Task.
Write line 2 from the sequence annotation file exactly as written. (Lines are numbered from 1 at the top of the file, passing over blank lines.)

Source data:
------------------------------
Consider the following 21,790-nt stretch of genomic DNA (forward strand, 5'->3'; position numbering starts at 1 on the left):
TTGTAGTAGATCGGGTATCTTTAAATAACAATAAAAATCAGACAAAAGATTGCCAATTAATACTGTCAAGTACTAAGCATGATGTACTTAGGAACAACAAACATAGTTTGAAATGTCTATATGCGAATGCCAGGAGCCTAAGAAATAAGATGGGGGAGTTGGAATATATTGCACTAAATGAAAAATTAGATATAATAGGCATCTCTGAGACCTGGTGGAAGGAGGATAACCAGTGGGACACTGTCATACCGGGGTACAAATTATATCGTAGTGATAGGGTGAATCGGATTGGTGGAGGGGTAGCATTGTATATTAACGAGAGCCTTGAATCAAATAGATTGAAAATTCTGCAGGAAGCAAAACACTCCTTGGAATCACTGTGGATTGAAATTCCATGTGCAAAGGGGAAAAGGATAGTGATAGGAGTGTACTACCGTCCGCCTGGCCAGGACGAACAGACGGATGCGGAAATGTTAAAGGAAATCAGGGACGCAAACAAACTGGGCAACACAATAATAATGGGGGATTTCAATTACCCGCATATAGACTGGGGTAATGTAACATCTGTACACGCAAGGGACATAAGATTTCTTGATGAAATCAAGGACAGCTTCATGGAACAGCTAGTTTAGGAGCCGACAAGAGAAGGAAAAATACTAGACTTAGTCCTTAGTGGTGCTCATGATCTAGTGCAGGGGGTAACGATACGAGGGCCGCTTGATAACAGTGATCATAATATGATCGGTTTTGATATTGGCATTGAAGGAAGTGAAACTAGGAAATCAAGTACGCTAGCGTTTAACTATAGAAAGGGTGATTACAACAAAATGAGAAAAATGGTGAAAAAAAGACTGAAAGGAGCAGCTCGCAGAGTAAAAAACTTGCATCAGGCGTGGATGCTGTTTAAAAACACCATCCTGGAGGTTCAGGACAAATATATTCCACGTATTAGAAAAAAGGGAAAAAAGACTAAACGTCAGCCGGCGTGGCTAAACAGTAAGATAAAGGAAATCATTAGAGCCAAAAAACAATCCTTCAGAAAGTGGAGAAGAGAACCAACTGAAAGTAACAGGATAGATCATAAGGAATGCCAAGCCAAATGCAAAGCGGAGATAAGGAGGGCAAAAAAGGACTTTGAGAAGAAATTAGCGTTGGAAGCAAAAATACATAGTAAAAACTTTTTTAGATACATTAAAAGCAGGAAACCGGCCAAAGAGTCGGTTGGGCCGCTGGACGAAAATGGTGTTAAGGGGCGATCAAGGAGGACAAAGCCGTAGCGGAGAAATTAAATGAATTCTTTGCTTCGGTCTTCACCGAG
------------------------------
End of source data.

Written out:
TTGTAGTAGATCGGGTATCTTTAAATAACAATAAAAATCAGACAAAAGATTGCCAATTAATACTGTCAAGTACTAAGCATGATGTACTTAGGAACAACAAACATAGTTTGAAATGTCTATATGCGAATGCCAGGAGCCTAAGAAATAAGATGGGGGAGTTGGAATATATTGCACTAAATGAAAAATTAGATATAATAGGCATCTCTGAGACCTGGTGGAAGGAGGATAACCAGTGGGACACTGTCATACCGGGGTACAAATTATATCGTAGTGATAGGGTGAATCGGATTGGTGGAGGGGTAGCATTGTATATTAACGAGAGCCTTGAATCAAATAGATTGAAAATTCTGCAGGAAGCAAAACACTCCTTGGAATCACTGTGGATTGAAATTCCATGTGCAAAGGGGAAAAGGATAGTGATAGGAGTGTACTACCGTCCGCCTGGCCAGGACGAACAGACGGATGCGGAAATGTTAAAGGAAATCAGGGACGCAAACAAACTGGGCAACACAATAATAATGGGGGATTTCAATTACCCGCATATAGACTGGGGTAATGTAACATCTGTACACGCAAGGGACATAAGATTTCTTGATGAAATCAAGGACAGCTTCATGGAACAGCTAGTTTAGGAGCCGACAAGAGAAGGAAAAATACTAGACTTAGTCCTTAGTGGTGCTCATGATCTAGTGCAGGGGGTAACGATACGAGGGCCGCTTGATAACAGTGATCATAATATGATCGGTTTTGATATTGGCATTGAAGGAAGTGAAACTAGGAAATCAAGTACGCTAGCGTTTAACTATAGAAAGGGTGATTACAACAAAATGAGAAAAATGGTGAAAAAAAGACTGAAAGGAGCAGCTCGCAGAGTAAAAAACTTGCATCAGGCGTGGATGCTGTTTAAAAACACCATCCTGGAGGTTCAGGACAAATATATTCCACGTATTAGAAAAAAGGGAAAAAAGACTAAACGTCAGCCGGCGTGGCTAAACAGTAAGATAAAGGAAATCATTAGAGCCAAAAAACAATCCTTCAGAAAGTGGAGAAGAGAACCAACTGAAAGTAACAGGATAGATCATAAGGAATGCCAAGCCAAATGCAAAGCGGAGATAAGGAGGGCAAAAAAGGACTTTGAGAAGAAATTAGCGTTGGAAGCAAAAATACATAGTAAAAACTTTTTTAGATACATTAAAAGCAGGAAACCGGCCAAAGAGTCGGTTGGGCCGCTGGACGAAAATGGTGTTAAGGGGCGATCAAGGAGGACAAAGCCGTAGCGGAGAAATTAAATGAATTCTTTGCTTCGGTCTTCACCGAG